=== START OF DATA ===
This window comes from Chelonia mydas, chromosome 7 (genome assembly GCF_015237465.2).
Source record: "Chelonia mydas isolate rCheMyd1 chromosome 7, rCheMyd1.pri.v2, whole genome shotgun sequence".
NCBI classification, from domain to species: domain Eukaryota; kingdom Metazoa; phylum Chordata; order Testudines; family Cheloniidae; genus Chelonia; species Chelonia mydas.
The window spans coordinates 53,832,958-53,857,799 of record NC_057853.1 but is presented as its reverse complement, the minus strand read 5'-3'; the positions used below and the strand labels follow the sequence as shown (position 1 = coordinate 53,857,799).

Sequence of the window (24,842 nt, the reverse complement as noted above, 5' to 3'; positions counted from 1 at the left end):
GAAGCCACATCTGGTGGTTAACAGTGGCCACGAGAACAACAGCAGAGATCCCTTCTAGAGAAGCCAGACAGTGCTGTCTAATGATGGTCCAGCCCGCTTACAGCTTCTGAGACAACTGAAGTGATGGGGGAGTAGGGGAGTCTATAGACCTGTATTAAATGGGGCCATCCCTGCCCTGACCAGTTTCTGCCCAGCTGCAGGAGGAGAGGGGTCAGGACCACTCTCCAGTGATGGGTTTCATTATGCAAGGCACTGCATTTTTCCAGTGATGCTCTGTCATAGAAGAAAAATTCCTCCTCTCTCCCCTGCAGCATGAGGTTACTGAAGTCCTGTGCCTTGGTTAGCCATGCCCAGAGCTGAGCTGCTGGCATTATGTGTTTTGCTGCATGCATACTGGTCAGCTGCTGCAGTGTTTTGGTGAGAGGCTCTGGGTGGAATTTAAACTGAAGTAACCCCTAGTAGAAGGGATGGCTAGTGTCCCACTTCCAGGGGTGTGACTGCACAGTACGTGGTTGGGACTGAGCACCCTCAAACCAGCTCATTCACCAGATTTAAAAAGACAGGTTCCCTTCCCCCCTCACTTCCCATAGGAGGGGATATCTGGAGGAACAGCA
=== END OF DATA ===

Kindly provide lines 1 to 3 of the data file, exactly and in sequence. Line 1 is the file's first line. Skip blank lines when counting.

This window comes from Chelonia mydas, chromosome 7 (genome assembly GCF_015237465.2).
Source record: "Chelonia mydas isolate rCheMyd1 chromosome 7, rCheMyd1.pri.v2, whole genome shotgun sequence".
NCBI classification, from domain to species: domain Eukaryota; kingdom Metazoa; phylum Chordata; order Testudines; family Cheloniidae; genus Chelonia; species Chelonia mydas.